By Erin Ayers, Advisen
The high prices of the cyber market aren’t likely to let up in 2022, as the insurance industry works to create a sustainable market and continues to face major losses, according to experts speaking during Advisen’s virtual Cyber Risk Insights Conference.
“This is a changing of the market,” said Richard DePiero, senior vice president at Sompo International. “Cyber has gone through a few iterations and this is the next iteration of protecting our insureds and trying to underwrite profitably.”
He added, “The risk exposure has changed so dramatically that we have to bring up those rates and we have to wait until those insureds have better controls in their network for us to bring those rates back down a bit.”
Pricing is part of the solution, but pricing alone won’t end the hard market, according to Paul Needle, senior vice president of cyber treaty reinsurance at Munich Re. Increased cyber maturity for insureds is what will have “an exponential effect” on losses, he added.
“No longer can we accept that they’re going to implement certain controls post-binding, it absolutely needs to be in place,” said Needle. “To me, the difference between this and any other hard market is the underlying change in the underlying process.”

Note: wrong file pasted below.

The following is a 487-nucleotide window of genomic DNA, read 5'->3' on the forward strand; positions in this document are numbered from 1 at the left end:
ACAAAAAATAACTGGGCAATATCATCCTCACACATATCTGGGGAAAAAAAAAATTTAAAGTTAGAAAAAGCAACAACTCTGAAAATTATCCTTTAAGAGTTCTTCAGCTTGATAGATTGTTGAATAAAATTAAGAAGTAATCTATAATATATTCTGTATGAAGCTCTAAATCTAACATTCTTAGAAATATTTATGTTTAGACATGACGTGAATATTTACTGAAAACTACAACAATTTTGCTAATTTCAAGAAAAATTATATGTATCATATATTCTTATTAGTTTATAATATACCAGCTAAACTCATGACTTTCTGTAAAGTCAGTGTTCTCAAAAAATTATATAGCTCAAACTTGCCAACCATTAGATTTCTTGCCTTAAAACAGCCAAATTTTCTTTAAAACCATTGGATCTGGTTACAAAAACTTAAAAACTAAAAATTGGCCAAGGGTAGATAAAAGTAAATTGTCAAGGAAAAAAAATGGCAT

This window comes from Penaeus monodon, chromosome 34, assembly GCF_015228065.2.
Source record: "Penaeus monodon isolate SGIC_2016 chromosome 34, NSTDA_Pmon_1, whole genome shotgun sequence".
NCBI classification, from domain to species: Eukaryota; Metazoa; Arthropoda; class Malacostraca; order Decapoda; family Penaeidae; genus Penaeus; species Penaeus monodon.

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For buyers, the cyber insurance market has been a “rollercoaster ride,” minus any amusement-park fun, according to Audrey Rampinelli, senior vice president of risk management and insurance services for Mastercard, who moderated the panel. The term “market correction” suggests insureds are paying for past errors, she added.
“It’s not so much that we were missing the mark,” said Robert Rosenzweig, national cyber practice leader for Risk Strategies. “We’re in a completely fluid environment where the threat landscape changed and the regulatory environment changes as well.”
Buyers should expect “more of the same” in 2022, he added, noting, “I don’t think the market has settled to where it needs to be … That being said, certainly, with a fresh start in 1/1, there might be a little more competition in the market, which can make underwriting discipline waver at times.”
New information and new risks prompt all markets in all lines of coverage to reevaluate, according to Jamie Bouloux, CEO of EmergIn Risk.
“The insurance industry is constantly correcting itself,” he said. A key difference for the current cyber market is the continued availability of capacity.
“None of the major markets have pulled out, but we are asking for more information and we are asking ourselves and our peers to consider how we create a model that’s sustainable for everybody moving forward,” said Bouloux.
Ransomware wasn’t even on the radar five years ago for insurers – underpricing and data breach notifications caused most of the losses in the past, panelists agreed. Underwriters, unable to ignore increased claim frequency and severity, now need more information from buyers and have been more “discerning” about where to deploy capital. More data and better correlation from threats to losses is making the difference, said Rosenzweig.